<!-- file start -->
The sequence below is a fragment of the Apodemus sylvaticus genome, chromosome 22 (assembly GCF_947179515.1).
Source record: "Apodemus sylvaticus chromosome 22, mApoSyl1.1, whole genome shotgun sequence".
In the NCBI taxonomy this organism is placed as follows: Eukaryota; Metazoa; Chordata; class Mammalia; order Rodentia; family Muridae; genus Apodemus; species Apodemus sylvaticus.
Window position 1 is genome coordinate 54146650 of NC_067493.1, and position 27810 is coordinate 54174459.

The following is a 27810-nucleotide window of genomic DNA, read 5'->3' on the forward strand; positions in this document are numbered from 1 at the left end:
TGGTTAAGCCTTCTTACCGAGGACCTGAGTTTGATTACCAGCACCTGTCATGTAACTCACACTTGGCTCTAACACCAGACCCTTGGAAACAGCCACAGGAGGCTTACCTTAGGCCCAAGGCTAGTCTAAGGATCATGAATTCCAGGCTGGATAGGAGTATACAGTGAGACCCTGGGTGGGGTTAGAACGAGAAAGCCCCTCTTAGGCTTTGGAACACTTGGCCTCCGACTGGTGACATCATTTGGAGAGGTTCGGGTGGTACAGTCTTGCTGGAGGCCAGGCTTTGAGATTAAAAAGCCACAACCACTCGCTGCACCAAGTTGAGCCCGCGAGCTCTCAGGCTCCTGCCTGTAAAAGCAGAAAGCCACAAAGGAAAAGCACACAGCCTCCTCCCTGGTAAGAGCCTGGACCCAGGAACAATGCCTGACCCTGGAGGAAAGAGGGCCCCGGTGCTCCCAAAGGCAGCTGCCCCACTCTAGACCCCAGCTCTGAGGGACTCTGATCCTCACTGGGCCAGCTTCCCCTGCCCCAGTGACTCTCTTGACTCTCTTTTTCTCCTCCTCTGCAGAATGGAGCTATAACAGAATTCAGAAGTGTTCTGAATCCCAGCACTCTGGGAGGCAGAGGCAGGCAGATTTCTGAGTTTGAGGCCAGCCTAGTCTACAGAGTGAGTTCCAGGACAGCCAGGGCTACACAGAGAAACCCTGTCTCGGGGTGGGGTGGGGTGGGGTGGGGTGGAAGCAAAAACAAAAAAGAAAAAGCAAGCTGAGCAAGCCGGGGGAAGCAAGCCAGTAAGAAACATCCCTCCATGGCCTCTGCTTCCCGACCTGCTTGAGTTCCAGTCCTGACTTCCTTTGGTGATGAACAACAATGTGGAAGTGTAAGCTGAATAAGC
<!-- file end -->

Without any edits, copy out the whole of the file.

The sequence below is a fragment of the Apodemus sylvaticus genome, chromosome 22 (assembly GCF_947179515.1).
Source record: "Apodemus sylvaticus chromosome 22, mApoSyl1.1, whole genome shotgun sequence".
In the NCBI taxonomy this organism is placed as follows: Eukaryota; Metazoa; Chordata; class Mammalia; order Rodentia; family Muridae; genus Apodemus; species Apodemus sylvaticus.
Window position 1 is genome coordinate 54146650 of NC_067493.1, and position 27810 is coordinate 54174459.

The following is a 27810-nucleotide window of genomic DNA, read 5'->3' on the forward strand; positions in this document are numbered from 1 at the left end:
TGGTTAAGCCTTCTTACCGAGGACCTGAGTTTGATTACCAGCACCTGTCATGTAACTCACACTTGGCTCTAACACCAGACCCTTGGAAACAGCCACAGGAGGCTTACCTTAGGCCCAAGGCTAGTCTAAGGATCATGAATTCCAGGCTGGATAGGAGTATACAGTGAGACCCTGGGTGGGGTTAGAACGAGAAAGCCCCTCTTAGGCTTTGGAACACTTGGCCTCCGACTGGTGACATCATTTGGAGAGGTTCGGGTGGTACAGTCTTGCTGGAGGCCAGGCTTTGAGATTAAAAAGCCACAACCACTCGCTGCACCAAGTTGAGCCCGCGAGCTCTCAGGCTCCTGCCTGTAAAAGCAGAAAGCCACAAAGGAAAAGCACACAGCCTCCTCCCTGGTAAGAGCCTGGACCCAGGAACAATGCCTGACCCTGGAGGAAAGAGGGCCCCGGTGCTCCCAAAGGCAGCTGCCCCACTCTAGACCCCAGCTCTGAGGGACTCTGATCCTCACTGGGCCAGCTTCCCCTGCCCCAGTGACTCTCTTGACTCTCTTTTTCTCCTCCTCTGCAGAATGGAGCTATAACAGAATTCAGAAGTGTTCTGAATCCCAGCACTCTGGGAGGCAGAGGCAGGCAGATTTCTGAGTTTGAGGCCAGCCTAGTCTACAGAGTGAGTTCCAGGACAGCCAGGGCTACACAGAGAAACCCTGTCTCGGGGTGGGGTGGGGTGGGGTGGGGTGGAAGCAAAAACAAAAAAGAAAAAGCAAGCTGAGCAAGCCGGGGGAAGCAAGCCAGTAAGAAACATCCCTCCATGGCCTCTGCTTCCCGACCTGCTTGAGTTCCAGTCCTGACTTCCTTTGGTGATGAACAACAATGTGGAAGTGTAAGCTGAATAAGC